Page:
Rep. Frederica Wilson named one of the Hill’s ’50 most beautiful’

Frederica Wilson (D-FL) (C) listens to an aide during an office selection lottery for new House of Representatives members November 19, 2010 on Capitol Hill in Washington, DC. New members of the House of Representatives have been in Washington for their orientation this week. (Photo by Alex Wong/Getty Images)

Frederica Wilson (D-FL) (C) listens to an aide during an office selection lottery for new House of Representatives members November 19, 2010 on Capitol Hill in Washington, DC. New members of the House of Representatives have been in Washington for their orientation this week. (Photo by Alex Wong/Getty Images)

The Hill has released its list of the “50 Most Beautiful” people on capitol hill this week and among the group of stylish powerbrokers are African-American elected officials and staffers in the halls of power, breaking down barriers, and making change, all while staying fit, healthy, and fabulous.

Florida Congresswoman Frederica Wilson is proud to be included in the stylish group, a list that is celebrating its 10-year anniversary. Rep. Wilson is most recognizable outside the beltway for her oversized and colorful hats. As a mature woman, Wilson exemplifies grace and beauty that younger women from all walks of life can look up to.

“Hats are definitely my signature item.  The love of hats is rooted in my Bahamian heritage. My grandmother, Frederica, wore hats and I wanted to be just like her. Now I have a granddaughter, Shelby Frederica, who as it so happens also loves hats. I think it’s the “Frederica” legacy,” Wilson told theGrio.

She is featured in The Hill’s most beautiful list alongside other African-Americans including Senator Tim Scott (R-SC)Kirby Bumpus (Gayle King’s daughter), a staffer at the Department of Health and Human Services; Alisha Johnson, a spokeswoman for the Environmental Protection Agency; Pete Haviland-Eduah, a deputy press secretary to Senator Kirsten Gilibrand (D-NY); and Tonya Williams, Vice President Joe Biden’s legislative director.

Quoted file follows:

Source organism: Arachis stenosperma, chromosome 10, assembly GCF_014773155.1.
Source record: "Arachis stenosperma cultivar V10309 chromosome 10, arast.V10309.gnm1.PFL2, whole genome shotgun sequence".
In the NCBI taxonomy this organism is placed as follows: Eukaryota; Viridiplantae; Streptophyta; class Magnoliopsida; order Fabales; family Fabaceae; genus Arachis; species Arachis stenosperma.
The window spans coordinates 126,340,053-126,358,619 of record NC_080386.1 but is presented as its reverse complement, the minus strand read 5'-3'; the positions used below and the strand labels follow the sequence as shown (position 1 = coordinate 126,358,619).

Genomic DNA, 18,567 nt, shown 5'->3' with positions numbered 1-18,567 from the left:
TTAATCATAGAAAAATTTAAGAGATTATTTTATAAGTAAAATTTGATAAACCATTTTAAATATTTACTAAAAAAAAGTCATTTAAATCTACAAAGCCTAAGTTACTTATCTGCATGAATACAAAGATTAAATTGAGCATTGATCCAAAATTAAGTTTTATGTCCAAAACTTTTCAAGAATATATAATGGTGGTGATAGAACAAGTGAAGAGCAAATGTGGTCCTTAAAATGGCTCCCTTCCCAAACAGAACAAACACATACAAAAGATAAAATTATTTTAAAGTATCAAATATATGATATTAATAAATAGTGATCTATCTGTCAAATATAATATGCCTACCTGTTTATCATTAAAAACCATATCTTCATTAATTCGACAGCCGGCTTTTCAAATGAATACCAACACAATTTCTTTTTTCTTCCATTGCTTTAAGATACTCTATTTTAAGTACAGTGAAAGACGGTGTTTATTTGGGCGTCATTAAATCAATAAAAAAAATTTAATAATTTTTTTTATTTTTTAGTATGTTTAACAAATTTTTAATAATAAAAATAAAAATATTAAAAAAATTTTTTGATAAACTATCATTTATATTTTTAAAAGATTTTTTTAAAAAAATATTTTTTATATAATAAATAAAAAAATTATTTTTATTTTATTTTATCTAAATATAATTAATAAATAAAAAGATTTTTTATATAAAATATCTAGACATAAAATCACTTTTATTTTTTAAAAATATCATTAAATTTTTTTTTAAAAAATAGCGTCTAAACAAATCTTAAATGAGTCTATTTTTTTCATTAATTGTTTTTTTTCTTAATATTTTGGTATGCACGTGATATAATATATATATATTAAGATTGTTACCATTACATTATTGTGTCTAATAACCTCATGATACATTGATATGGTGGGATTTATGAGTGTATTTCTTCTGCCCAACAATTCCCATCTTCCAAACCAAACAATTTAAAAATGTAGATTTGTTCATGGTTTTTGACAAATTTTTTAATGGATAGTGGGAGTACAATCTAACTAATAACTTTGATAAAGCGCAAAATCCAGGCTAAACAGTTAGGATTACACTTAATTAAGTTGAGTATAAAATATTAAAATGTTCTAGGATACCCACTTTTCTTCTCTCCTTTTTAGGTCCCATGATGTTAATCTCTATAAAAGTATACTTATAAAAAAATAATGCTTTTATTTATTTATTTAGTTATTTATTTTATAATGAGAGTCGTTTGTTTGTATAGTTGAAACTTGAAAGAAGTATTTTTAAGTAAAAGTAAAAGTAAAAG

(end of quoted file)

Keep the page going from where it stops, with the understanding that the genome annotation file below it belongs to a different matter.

While they range in age and position on the hill, almost all cited exercise and healthy eating as priorities that carry over into your work.  Tonya Williams noted that the vice president told her upon joining his staff, “Don’t ever think that you’re so essential to what we’re doing that you can’t and shouldn’t take care of the things that are important to you.  If I ever find out that you are here doing work when you are supposed to be with your family, I’ll fire you.”  Williams told The Hill she makes sure to take time off to unwind whenever she can because D.C. is the type of city where waiting for the perfect time to unwind will leave you waiting forever.

Congresswoman Wilson also cited healthy living and taking time for herself when necessary as part of her path to sustained success.  “I believe it is about taking care of one’s self, both inside and out. While I will never dissuade anyone from expressing their personal style, maintaining your health and staying active are important. Do not skip doctor appointments and take the stairs when you can. I take this personal as an African-American woman. Too often we are the caretakers of the community at the expense of our own health. Hypertension, diabetes, high cholesterol and many other chronic conditions are preventable with changes to our diet and exercise. Healthy living has to become a foundational tenet of our community,” Wilson told theGrio.

She is living by example and is a role model for young people in the black community about being successful, remaining grounded, and prioritizing your health.

As a woman of color in the predominantly white male institution known as Congress, Wilson says she never felt any additional pressure to stay inside the box or follow any predetermined set of expectations because of her race or her gender.

Her personal style is unique and she says, “I take it all in stride.  When I was a little girl, I would walk with my grandmother and would hold her gloved hand. I would look at her beaming with pride. I was her namesake and she was so beautiful and fancy. During those special walks, a seed was planted. My love for hats, gloves and all things beautiful grew. I loved to dress up. Later in life, I began my professional career in the classroom as an educator. Children are sponges that absorb everything around them. I took special care with how I dressed and my overall presentation because I knew the impression it would make on my students,” Wilson told theGrio.

Rep. Wilson says, “I have always believed that how you present yourself sends a message to the world. While  I don’t feel any external pressures on my style and reputation, I know that I am a  global ambassador for Miami Dade and Broward counties and I don’t take that lightly.”

Follow Zerlina Maxwell on Twitter at @ZerlinaMaxwell.